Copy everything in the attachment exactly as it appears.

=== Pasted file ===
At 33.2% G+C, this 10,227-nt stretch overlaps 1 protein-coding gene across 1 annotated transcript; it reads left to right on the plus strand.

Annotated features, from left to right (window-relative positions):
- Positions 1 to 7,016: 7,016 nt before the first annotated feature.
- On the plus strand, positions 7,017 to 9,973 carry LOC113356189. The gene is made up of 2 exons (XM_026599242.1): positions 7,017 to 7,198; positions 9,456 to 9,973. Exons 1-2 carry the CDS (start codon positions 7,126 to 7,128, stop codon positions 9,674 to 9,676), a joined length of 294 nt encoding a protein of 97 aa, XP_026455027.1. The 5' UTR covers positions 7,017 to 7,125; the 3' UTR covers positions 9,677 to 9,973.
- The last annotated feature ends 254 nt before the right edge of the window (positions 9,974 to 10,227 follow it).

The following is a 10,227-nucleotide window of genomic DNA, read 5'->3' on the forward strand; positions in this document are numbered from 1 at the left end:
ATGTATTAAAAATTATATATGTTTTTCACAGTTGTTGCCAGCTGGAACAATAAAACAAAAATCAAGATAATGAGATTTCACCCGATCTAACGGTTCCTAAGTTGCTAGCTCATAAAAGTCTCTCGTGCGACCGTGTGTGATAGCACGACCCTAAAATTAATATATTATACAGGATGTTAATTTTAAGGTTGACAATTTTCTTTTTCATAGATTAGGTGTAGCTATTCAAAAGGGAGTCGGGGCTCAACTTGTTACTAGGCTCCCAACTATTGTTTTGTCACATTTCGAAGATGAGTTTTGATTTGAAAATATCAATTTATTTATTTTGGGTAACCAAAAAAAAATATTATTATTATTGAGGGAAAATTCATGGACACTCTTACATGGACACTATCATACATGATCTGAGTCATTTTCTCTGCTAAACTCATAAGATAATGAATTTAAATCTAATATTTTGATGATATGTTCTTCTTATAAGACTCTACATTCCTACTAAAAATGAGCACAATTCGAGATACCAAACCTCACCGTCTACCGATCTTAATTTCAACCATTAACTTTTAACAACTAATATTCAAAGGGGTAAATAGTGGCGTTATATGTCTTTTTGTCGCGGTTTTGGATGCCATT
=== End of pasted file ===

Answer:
At 33.2% G+C, this 10,227-nt stretch overlaps 1 protein-coding gene across 1 annotated transcript; it reads left to right on the plus strand.

Annotated features, from left to right (window-relative positions):
- Positions 1 to 7,016: 7,016 nt before the first annotated feature.
- On the plus strand, positions 7,017 to 9,973 carry LOC113356189. The gene is made up of 2 exons (XM_026599242.1): positions 7,017 to 7,198; positions 9,456 to 9,973. Exons 1-2 carry the CDS (start codon positions 7,126 to 7,128, stop codon positions 9,674 to 9,676), a joined length of 294 nt encoding a protein of 97 aa, XP_026455027.1. The 5' UTR covers positions 7,017 to 7,125; the 3' UTR covers positions 9,677 to 9,973.
- The last annotated feature ends 254 nt before the right edge of the window (positions 9,974 to 10,227 follow it).

The following is a 10,227-nucleotide window of genomic DNA, read 5'->3' on the forward strand; positions in this document are numbered from 1 at the left end:
ATGTATTAAAAATTATATATGTTTTTCACAGTTGTTGCCAGCTGGAACAATAAAACAAAAATCAAGATAATGAGATTTCACCCGATCTAACGGTTCCTAAGTTGCTAGCTCATAAAAGTCTCTCGTGCGACCGTGTGTGATAGCACGACCCTAAAATTAATATATTATACAGGATGTTAATTTTAAGGTTGACAATTTTCTTTTTCATAGATTAGGTGTAGCTATTCAAAAGGGAGTCGGGGCTCAACTTGTTACTAGGCTCCCAACTATTGTTTTGTCACATTTCGAAGATGAGTTTTGATTTGAAAATATCAATTTATTTATTTTGGGTAACCAAAAAAAAATATTATTATTATTGAGGGAAAATTCATGGACACTCTTACATGGACACTATCATACATGATCTGAGTCATTTTCTCTGCTAAACTCATAAGATAATGAATTTAAATCTAATATTTTGATGATATGTTCTTCTTATAAGACTCTACATTCCTACTAAAAATGAGCACAATTCGAGATACCAAACCTCACCGTCTACCGATCTTAATTTCAACCATTAACTTTTAACAACTAATATTCAAAGGGGTAAATAGTGGCGTTATATGTCTTTTTGTCGCGGTTTTGGATGCCATT